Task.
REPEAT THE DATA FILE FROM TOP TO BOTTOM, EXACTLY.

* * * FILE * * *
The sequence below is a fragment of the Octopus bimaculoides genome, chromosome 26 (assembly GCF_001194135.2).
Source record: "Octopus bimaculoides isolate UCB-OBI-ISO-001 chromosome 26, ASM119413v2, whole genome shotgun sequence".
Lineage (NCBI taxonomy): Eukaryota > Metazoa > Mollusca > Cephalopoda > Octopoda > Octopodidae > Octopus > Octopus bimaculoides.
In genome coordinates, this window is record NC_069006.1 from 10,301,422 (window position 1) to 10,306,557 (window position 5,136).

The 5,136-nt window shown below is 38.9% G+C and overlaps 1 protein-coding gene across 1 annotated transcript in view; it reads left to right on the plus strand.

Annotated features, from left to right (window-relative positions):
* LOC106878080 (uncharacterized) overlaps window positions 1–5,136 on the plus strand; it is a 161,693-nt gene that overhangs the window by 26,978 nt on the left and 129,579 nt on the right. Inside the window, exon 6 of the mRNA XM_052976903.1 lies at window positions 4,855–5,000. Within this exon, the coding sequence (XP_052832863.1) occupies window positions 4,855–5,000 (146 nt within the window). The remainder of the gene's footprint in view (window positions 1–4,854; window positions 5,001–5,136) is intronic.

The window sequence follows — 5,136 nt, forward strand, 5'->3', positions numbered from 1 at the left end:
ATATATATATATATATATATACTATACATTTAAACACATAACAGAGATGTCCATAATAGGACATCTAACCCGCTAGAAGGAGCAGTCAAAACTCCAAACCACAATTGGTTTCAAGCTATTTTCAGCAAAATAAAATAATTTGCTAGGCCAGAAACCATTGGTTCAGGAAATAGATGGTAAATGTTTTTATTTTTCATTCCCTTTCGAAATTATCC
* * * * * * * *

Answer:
The sequence below is a fragment of the Octopus bimaculoides genome, chromosome 26 (assembly GCF_001194135.2).
Source record: "Octopus bimaculoides isolate UCB-OBI-ISO-001 chromosome 26, ASM119413v2, whole genome shotgun sequence".
Lineage (NCBI taxonomy): Eukaryota > Metazoa > Mollusca > Cephalopoda > Octopoda > Octopodidae > Octopus > Octopus bimaculoides.
In genome coordinates, this window is record NC_069006.1 from 10,301,422 (window position 1) to 10,306,557 (window position 5,136).

The 5,136-nt window shown below is 38.9% G+C and overlaps 1 protein-coding gene across 1 annotated transcript in view; it reads left to right on the plus strand.

Annotated features, from left to right (window-relative positions):
* LOC106878080 (uncharacterized) overlaps window positions 1–5,136 on the plus strand; it is a 161,693-nt gene that overhangs the window by 26,978 nt on the left and 129,579 nt on the right. Inside the window, exon 6 of the mRNA XM_052976903.1 lies at window positions 4,855–5,000. Within this exon, the coding sequence (XP_052832863.1) occupies window positions 4,855–5,000 (146 nt within the window). The remainder of the gene's footprint in view (window positions 1–4,854; window positions 5,001–5,136) is intronic.

The window sequence follows — 5,136 nt, forward strand, 5'->3', positions numbered from 1 at the left end:
ATATATATATATATATATATACTATACATTTAAACACATAACAGAGATGTCCATAATAGGACATCTAACCCGCTAGAAGGAGCAGTCAAAACTCCAAACCACAATTGGTTTCAAGCTATTTTCAGCAAAATAAAATAATTTGCTAGGCCAGAAACCATTGGTTCAGGAAATAGATGGTAAATGTTTTTATTTTTCATTCCCTTTCGAAATTATCC